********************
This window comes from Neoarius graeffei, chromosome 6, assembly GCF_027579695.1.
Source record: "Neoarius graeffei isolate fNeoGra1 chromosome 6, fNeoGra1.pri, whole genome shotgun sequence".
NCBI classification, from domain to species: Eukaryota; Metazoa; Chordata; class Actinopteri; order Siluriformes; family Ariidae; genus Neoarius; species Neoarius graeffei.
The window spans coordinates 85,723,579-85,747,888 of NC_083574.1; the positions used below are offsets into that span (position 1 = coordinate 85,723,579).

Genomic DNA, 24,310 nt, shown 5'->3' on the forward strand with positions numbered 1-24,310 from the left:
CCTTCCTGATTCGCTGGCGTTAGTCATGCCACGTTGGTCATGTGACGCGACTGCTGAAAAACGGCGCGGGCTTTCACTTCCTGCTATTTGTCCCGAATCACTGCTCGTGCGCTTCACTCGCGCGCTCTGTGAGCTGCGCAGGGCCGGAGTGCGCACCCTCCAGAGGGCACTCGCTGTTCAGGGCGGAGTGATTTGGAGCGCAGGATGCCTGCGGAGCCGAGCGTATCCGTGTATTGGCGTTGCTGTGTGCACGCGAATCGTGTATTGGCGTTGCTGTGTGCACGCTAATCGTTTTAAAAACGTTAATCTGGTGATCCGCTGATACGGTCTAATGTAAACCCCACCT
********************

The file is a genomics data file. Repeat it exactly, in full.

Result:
This window comes from Neoarius graeffei, chromosome 6, assembly GCF_027579695.1.
Source record: "Neoarius graeffei isolate fNeoGra1 chromosome 6, fNeoGra1.pri, whole genome shotgun sequence".
NCBI classification, from domain to species: Eukaryota; Metazoa; Chordata; class Actinopteri; order Siluriformes; family Ariidae; genus Neoarius; species Neoarius graeffei.
The window spans coordinates 85,723,579-85,747,888 of NC_083574.1; the positions used below are offsets into that span (position 1 = coordinate 85,723,579).

Genomic DNA, 24,310 nt, shown 5'->3' on the forward strand with positions numbered 1-24,310 from the left:
CCTTCCTGATTCGCTGGCGTTAGTCATGCCACGTTGGTCATGTGACGCGACTGCTGAAAAACGGCGCGGGCTTTCACTTCCTGCTATTTGTCCCGAATCACTGCTCGTGCGCTTCACTCGCGCGCTCTGTGAGCTGCGCAGGGCCGGAGTGCGCACCCTCCAGAGGGCACTCGCTGTTCAGGGCGGAGTGATTTGGAGCGCAGGATGCCTGCGGAGCCGAGCGTATCCGTGTATTGGCGTTGCTGTGTGCACGCGAATCGTGTATTGGCGTTGCTGTGTGCACGCTAATCGTTTTAAAAACGTTAATCTGGTGATCCGCTGATACGGTCTAATGTAAACCCCACCT